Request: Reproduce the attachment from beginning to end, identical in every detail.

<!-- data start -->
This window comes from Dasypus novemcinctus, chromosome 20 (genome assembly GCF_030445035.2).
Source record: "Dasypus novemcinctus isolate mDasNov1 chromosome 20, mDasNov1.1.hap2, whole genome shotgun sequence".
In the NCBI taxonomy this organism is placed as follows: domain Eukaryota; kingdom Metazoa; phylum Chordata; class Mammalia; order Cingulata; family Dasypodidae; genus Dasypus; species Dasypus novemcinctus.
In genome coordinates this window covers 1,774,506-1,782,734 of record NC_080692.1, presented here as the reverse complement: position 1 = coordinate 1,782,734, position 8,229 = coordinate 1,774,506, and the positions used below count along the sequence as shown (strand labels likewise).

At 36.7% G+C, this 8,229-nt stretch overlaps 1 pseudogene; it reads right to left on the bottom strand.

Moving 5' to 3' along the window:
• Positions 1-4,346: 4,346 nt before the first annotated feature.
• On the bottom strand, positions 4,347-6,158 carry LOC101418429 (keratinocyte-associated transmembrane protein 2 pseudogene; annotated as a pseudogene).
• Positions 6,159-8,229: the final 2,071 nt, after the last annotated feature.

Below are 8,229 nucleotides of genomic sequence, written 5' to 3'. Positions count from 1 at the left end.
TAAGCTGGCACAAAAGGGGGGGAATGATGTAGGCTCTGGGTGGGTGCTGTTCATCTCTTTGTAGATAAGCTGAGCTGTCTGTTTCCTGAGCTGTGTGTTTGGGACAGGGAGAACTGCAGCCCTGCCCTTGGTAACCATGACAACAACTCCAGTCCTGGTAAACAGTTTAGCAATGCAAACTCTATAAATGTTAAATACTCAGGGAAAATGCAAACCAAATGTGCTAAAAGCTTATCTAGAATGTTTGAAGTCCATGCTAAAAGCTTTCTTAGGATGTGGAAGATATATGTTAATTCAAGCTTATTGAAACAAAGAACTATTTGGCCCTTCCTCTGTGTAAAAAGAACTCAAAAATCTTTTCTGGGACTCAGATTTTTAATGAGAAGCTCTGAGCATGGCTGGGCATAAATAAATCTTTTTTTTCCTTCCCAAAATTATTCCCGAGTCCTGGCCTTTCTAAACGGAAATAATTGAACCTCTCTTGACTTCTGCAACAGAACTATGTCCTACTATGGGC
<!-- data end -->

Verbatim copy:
This window comes from Dasypus novemcinctus, chromosome 20 (genome assembly GCF_030445035.2).
Source record: "Dasypus novemcinctus isolate mDasNov1 chromosome 20, mDasNov1.1.hap2, whole genome shotgun sequence".
In the NCBI taxonomy this organism is placed as follows: domain Eukaryota; kingdom Metazoa; phylum Chordata; class Mammalia; order Cingulata; family Dasypodidae; genus Dasypus; species Dasypus novemcinctus.
In genome coordinates this window covers 1,774,506-1,782,734 of record NC_080692.1, presented here as the reverse complement: position 1 = coordinate 1,782,734, position 8,229 = coordinate 1,774,506, and the positions used below count along the sequence as shown (strand labels likewise).

At 36.7% G+C, this 8,229-nt stretch overlaps 1 pseudogene; it reads right to left on the bottom strand.

Moving 5' to 3' along the window:
• Positions 1-4,346: 4,346 nt before the first annotated feature.
• On the bottom strand, positions 4,347-6,158 carry LOC101418429 (keratinocyte-associated transmembrane protein 2 pseudogene; annotated as a pseudogene).
• Positions 6,159-8,229: the final 2,071 nt, after the last annotated feature.

Below are 8,229 nucleotides of genomic sequence, written 5' to 3'. Positions count from 1 at the left end.
TAAGCTGGCACAAAAGGGGGGGAATGATGTAGGCTCTGGGTGGGTGCTGTTCATCTCTTTGTAGATAAGCTGAGCTGTCTGTTTCCTGAGCTGTGTGTTTGGGACAGGGAGAACTGCAGCCCTGCCCTTGGTAACCATGACAACAACTCCAGTCCTGGTAAACAGTTTAGCAATGCAAACTCTATAAATGTTAAATACTCAGGGAAAATGCAAACCAAATGTGCTAAAAGCTTATCTAGAATGTTTGAAGTCCATGCTAAAAGCTTTCTTAGGATGTGGAAGATATATGTTAATTCAAGCTTATTGAAACAAAGAACTATTTGGCCCTTCCTCTGTGTAAAAAGAACTCAAAAATCTTTTCTGGGACTCAGATTTTTAATGAGAAGCTCTGAGCATGGCTGGGCATAAATAAATCTTTTTTTTCCTTCCCAAAATTATTCCCGAGTCCTGGCCTTTCTAAACGGAAATAATTGAACCTCTCTTGACTTCTGCAACAGAACTATGTCCTACTATGGGC